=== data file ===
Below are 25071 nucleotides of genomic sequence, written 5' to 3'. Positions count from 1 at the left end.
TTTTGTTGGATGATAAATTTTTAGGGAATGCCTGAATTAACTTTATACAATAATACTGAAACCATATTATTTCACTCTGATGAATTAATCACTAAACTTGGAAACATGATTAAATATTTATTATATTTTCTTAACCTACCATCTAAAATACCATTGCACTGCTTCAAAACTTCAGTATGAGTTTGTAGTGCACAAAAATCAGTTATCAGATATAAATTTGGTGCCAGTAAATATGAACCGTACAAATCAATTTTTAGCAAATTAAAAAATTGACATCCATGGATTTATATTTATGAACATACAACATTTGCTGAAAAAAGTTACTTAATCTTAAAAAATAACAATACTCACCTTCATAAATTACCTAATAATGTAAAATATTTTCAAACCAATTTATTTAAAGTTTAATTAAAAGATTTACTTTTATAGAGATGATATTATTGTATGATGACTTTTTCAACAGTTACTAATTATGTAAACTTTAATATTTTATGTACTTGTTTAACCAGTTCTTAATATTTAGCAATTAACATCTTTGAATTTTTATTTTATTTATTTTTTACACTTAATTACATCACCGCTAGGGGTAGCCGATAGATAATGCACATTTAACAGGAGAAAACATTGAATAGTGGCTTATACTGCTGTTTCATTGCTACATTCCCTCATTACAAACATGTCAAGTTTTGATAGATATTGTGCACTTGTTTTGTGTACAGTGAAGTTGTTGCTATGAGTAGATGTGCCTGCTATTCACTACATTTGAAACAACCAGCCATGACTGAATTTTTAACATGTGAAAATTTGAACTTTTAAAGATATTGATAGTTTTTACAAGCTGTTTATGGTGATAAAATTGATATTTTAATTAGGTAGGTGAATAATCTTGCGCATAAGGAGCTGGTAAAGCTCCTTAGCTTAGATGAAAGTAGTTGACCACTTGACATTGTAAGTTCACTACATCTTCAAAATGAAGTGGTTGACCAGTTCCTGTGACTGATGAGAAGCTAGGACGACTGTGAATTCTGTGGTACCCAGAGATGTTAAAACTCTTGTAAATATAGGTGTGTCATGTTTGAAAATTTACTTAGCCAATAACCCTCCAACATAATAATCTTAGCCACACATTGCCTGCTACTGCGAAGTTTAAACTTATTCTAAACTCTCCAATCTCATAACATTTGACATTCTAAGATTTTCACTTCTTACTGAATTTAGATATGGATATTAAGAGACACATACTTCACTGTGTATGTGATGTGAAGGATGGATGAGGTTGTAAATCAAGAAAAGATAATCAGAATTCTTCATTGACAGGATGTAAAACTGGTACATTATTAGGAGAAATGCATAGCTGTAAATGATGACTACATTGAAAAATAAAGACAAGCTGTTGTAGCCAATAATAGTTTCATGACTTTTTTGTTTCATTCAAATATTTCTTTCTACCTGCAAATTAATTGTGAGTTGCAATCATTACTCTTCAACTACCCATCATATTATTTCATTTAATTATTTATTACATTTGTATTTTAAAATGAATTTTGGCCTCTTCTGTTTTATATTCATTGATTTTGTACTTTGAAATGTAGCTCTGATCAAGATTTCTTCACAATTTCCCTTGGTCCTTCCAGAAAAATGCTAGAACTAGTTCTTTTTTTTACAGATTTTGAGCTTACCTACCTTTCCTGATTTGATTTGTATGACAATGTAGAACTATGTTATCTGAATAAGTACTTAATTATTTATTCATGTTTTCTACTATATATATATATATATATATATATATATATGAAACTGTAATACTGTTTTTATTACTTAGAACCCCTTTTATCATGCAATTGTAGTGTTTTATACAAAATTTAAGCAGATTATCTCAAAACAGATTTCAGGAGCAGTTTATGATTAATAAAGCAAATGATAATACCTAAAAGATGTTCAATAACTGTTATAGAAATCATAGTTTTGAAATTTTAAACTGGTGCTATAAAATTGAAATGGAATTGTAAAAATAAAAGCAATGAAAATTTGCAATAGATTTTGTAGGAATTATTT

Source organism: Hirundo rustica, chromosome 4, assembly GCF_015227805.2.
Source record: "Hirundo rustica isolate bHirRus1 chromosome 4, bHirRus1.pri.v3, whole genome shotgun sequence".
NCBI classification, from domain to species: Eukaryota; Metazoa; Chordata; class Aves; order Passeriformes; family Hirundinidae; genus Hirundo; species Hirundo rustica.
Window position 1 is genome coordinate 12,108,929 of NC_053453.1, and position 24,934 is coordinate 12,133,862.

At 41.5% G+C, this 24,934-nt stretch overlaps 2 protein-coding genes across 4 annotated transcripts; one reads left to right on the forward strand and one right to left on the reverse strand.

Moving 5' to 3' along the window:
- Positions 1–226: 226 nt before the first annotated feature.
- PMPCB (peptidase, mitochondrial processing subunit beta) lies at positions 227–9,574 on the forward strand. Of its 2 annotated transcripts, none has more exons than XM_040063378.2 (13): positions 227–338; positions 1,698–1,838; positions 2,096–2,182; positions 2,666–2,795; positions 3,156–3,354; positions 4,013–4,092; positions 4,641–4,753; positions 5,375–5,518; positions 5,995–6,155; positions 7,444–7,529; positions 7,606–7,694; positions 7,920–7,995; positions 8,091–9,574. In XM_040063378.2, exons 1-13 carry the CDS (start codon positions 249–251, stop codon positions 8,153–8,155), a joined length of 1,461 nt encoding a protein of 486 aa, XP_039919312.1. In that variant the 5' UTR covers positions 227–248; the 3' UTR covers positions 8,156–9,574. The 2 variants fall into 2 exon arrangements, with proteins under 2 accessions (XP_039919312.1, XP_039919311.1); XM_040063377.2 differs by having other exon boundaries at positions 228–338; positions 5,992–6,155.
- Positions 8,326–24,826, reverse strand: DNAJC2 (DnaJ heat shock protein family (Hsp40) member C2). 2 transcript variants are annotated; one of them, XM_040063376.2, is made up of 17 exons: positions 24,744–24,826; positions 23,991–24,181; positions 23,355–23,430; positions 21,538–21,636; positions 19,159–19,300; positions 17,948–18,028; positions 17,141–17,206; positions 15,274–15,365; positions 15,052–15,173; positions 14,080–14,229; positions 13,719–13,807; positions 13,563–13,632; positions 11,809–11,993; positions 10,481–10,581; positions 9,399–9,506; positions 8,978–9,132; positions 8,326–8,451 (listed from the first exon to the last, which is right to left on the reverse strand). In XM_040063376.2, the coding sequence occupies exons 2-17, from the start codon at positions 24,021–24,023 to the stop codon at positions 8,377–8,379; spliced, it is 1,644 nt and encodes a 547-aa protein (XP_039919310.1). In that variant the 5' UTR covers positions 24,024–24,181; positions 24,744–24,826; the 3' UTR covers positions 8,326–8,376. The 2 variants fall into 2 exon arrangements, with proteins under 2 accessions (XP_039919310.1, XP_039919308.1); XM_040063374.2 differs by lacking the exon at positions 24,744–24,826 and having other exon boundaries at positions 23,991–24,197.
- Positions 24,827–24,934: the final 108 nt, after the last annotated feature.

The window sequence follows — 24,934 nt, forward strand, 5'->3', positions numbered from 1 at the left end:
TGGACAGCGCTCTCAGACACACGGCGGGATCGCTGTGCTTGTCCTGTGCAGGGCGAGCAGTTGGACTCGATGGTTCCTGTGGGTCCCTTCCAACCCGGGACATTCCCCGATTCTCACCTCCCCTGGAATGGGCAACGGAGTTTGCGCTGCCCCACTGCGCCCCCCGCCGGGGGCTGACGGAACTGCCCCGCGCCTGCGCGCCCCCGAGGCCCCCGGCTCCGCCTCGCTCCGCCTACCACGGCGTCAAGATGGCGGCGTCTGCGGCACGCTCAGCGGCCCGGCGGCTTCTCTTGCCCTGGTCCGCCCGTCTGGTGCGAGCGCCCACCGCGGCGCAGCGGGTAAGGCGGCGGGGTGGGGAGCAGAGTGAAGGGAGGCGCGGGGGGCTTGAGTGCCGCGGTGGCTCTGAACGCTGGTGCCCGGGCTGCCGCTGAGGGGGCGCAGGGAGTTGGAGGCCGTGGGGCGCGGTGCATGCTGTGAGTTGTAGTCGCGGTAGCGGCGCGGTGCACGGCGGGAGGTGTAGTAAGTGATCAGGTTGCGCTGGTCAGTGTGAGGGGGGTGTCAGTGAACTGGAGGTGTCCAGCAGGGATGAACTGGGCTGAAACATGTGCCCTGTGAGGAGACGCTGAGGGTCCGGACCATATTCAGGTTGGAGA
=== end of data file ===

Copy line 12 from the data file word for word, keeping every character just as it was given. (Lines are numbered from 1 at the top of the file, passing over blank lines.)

- Positions 24,827–24,934: the final 108 nt, after the last annotated feature.